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new ACBL convention chart ?

#21 User is offline   ldrews 

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Posted 2018-March-17, 20:56

View Posthrothgar, on 2018-March-17, 19:38, said:

I believe that you are mis reading the charts.

Under definitions:



Therefore, a 2 opening which promises 5+ Clubs is defined as natural, regardless of whether it might also contain a side 4 card major.

Furthermore, the Basic Chart sanctions

1. Any opening bid in a suit that is Natural, as long as it shows at least Near-Average Strength.


Thank you, I did miss that.
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#22 User is offline   barmar 

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Posted 2018-March-19, 12:59

View Postpescetom, on 2018-March-17, 16:05, said:

I'm not confusing myself at all, but if that's how it is intended to be interpreted, fine and thanks.
I would be quite happy to play in a place where one could experiment with things like 1-level majors being 8-14 and 2-level being 15+, I just couldn't look Culbertson in the face and call it natural :)

In general, "natural" in this context just refers to whether bidding a suit shows that suit, and strength requirements are treated separately. Culbertson might have considered it natural that higher levels show more strength, but that concept was mostly abandoned decades ago.

#23 User is offline   pescetom 

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Posted 2018-March-19, 15:17

View Postbarmar, on 2018-March-19, 12:59, said:

In general, "natural" in this context just refers to whether bidding a suit shows that suit, and strength requirements are treated separately. Culbertson might have considered it natural that higher levels show more strength, but that concept was mostly abandoned decades ago.


I understand and agree to a certain extent. Using a higher level to show less strength was around before Culbertson and does little to undermine the original logic of bridge, 1-level openings remaining the same. But there is a fundamental question of semantics (with implications for the rights of players): whether natural indicates an inherent logic of bridge (the rules have changed little since Culbertson, but the types of competition more) or just whatever has proved more effective and is widely played today, perhaps in your own country. Whichever side of the fence you are on, I would postulate that excessive liberty to define strength levels (see my examples) puts at risk the very concept of naturality.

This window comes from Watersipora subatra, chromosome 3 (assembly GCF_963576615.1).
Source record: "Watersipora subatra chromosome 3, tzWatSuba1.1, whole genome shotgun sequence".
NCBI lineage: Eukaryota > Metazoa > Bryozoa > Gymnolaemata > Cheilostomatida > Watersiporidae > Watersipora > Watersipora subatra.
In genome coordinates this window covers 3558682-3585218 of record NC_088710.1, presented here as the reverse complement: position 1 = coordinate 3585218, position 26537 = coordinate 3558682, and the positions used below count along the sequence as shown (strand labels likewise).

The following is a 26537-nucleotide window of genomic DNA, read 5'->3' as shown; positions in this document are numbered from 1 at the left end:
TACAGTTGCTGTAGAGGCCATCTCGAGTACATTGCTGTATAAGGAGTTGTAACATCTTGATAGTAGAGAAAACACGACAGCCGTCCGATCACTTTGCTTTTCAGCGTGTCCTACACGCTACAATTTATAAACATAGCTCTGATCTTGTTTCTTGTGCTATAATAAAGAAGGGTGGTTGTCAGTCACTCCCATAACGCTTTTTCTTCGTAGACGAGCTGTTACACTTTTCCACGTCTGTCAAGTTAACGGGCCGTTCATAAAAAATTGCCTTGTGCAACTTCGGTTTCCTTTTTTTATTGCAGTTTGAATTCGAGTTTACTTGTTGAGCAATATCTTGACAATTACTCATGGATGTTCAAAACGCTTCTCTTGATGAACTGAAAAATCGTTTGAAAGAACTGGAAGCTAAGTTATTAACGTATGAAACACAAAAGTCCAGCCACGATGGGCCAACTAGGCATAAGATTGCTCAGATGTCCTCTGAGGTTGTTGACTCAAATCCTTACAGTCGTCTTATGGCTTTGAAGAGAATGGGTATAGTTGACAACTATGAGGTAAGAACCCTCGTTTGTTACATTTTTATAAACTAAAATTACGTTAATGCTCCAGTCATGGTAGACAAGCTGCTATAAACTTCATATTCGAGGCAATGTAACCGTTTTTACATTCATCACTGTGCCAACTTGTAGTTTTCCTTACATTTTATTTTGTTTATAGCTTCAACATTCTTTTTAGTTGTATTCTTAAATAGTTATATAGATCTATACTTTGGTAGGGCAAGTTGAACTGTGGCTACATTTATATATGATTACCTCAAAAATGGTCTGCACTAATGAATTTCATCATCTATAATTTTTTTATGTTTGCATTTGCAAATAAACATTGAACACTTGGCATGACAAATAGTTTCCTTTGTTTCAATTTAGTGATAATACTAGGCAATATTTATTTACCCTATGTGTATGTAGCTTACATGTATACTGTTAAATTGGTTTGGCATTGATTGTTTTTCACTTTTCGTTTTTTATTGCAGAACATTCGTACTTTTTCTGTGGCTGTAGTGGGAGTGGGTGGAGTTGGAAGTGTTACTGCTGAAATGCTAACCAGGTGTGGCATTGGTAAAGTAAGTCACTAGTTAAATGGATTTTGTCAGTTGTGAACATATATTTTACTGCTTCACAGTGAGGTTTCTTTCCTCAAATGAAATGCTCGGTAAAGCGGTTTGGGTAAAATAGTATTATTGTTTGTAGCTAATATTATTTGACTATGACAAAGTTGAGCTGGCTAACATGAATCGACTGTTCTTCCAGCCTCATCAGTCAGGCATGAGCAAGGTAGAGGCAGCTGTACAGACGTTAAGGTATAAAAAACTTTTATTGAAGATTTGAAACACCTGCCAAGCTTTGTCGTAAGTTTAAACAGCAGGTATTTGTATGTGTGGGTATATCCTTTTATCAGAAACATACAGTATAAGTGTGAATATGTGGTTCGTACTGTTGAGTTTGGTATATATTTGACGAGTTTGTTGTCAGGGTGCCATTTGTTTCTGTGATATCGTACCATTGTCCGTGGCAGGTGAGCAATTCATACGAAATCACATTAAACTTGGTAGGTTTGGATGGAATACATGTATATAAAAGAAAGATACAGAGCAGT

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#24 User is offline   barmar 

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Posted 2018-March-20, 12:52

View Postpescetom, on 2018-March-19, 15:17, said:

I understand and agree to a certain extent. Using a higher level to show less strength was around before Culbertson and does little to undermine the original logic of bridge, 1-level openings remaining the same. But there is a fundamental question of semantics (with implications for the rights of players): whether natural indicates an inherent logic of bridge (the rules have changed little since Culbertson, but the types of competition more) or just whatever has proved more effective and is widely played today, perhaps in your own country. Whichever side of the fence you are on, I would postulate that excessive liberty to define strength levels (see my examples) puts at risk the very concept of naturality.

Althought the ACBL chart doesn't specify this correlation, the more common tendency is that higher bidding levels show extra length in natural systems, not extra strength. E.g. weak 2's usually have 6 cards in the suit, 3-level openings have 7, etc. I suspect this was true in Culbertson's day as well; 3-level and higher preempts were normal long before weak 2 bids gained popularity.

The definition of "natural" in the new chart simply says that an opening on the 2 level or higher is natural if it shows 5+ cards in the suit bid.

#25 User is offline   barmar 

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Posted 2018-March-27, 09:22

View Postperko90, on 2018-March-26, 17:24, said:

I'd like to steer this thread back to the changes themselves...
What do you think are going to be the most popular changes to systems/bidding based on these changes?

Does this question really belong here? It seems like it would be more appropriate in a more general forum. Yes, it's related to law changes, but it's not really about the legal issues but bridge playing.

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